top of page

The Cement Buddha

A statue of Jayavarman VII sits in the courtyard of our school, as he does by official decree at most schools in The Kingdom. Often mistaken for the Buddha, the last great King of Angkor (1125-1218) sits with downcast eyes, an enigmatic smile on his lips, spine straight, in meditation. Historians acknowledge the Angkor epoch from the 6th to12th century as an era of great art. At Bayon Temple the many Bodhisattvas pictured in the multi-directional faces are thought to be a likeness of Jayavarman VII.

The modern version of the king at our school is made of cement, but curiously looks like he could be a cousin of Gumby. This contemporary version is a rough copy of the ancient sandstone sculpture found at the National Museum of Cambodia, which is missing the lower part of his arms. Some scholars feel the missing arms version is more correct, but most schools prefer their statue with arms and hands. The ancient techniques handed down through the centuries to apprentice sculptors were effectively killed off during Pol Pot’s reign. But the old king is making a comeback, and copies of the tranquil meditator are in demand. Refinement in sculpting technique is bound to find its way back to Cambodia. It’s part of the Khmer DNA.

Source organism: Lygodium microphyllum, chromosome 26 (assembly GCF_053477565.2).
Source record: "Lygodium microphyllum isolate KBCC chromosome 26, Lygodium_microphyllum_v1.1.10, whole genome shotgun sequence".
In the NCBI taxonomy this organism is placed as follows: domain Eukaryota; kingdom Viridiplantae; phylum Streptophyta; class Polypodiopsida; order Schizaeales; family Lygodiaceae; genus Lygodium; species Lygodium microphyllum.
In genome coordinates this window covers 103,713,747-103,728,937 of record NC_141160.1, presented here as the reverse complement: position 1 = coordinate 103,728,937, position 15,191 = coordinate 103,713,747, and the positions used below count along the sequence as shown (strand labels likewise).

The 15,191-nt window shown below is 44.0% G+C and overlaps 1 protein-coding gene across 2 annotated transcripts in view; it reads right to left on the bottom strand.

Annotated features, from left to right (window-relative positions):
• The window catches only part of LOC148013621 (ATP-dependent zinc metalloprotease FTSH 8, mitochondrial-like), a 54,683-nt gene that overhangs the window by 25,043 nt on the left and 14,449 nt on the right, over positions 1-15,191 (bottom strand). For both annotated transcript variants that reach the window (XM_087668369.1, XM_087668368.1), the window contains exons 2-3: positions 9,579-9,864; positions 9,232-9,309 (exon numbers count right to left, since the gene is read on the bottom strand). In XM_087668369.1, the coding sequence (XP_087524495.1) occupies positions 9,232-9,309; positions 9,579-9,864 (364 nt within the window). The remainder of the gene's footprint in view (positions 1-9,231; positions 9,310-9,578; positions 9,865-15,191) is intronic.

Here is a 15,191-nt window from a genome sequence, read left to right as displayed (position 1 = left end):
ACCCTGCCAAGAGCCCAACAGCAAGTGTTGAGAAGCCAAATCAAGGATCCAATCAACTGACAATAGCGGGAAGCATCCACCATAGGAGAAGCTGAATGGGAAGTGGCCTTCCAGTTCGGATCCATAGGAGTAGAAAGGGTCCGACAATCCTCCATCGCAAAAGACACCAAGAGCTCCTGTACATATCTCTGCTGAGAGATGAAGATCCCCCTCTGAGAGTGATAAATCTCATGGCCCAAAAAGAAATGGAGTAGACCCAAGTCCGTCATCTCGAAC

Old King Jayavarman VII may have inherited his day job from his father, but it appears he enjoyed the family business. He is depicted as both a general at war and a spiritual practitioner in bas relief at Angkor. After the death of his first wife, he married her sister, who predated PC’s Let Girls Learn by encouraging education for girls at the palace. His wife Rajaendradevi was also a poet, scientist, and philosopher queen. Jayavarman likewise looked out for his people. Real estate was booming at that time, so the king came up with the idea for rest stops every 15 kilometers, and health clinics within a day’s walk. He was also tolerant of the old Hindu-Brahmanism religion, but officially moved his kingdom towards progressive Mahayana Buddhism. He also rocks the man-bun.

He ascended to the throne when he was in his late 50s and perhaps feeling a pressing deadline, initiated a boatload of public works, like expansion of highways and waterways, in addition to rest stops, hospitals, and temples. A list of patrons (written in stone, no less—sort of like bricks with the names of donators at a public library) at various sites indicates he had support of his peeps. An inscription at one hospital states, “He suffered his subjects illness more that his own, because it is the pain of the public that is the pain of kings rather than their own pain.” He had the idea he could lead his people to create an earthly paradise. He was a king with a compassionate agenda.

So, while the cement Buddha in the school’s courtyard may look a little dreamy, he represents something greater than a sleepy muse. Jayavarman VII wanted people to enjoy the journey—and to take advantage of the rest stops along the way.

bottom of page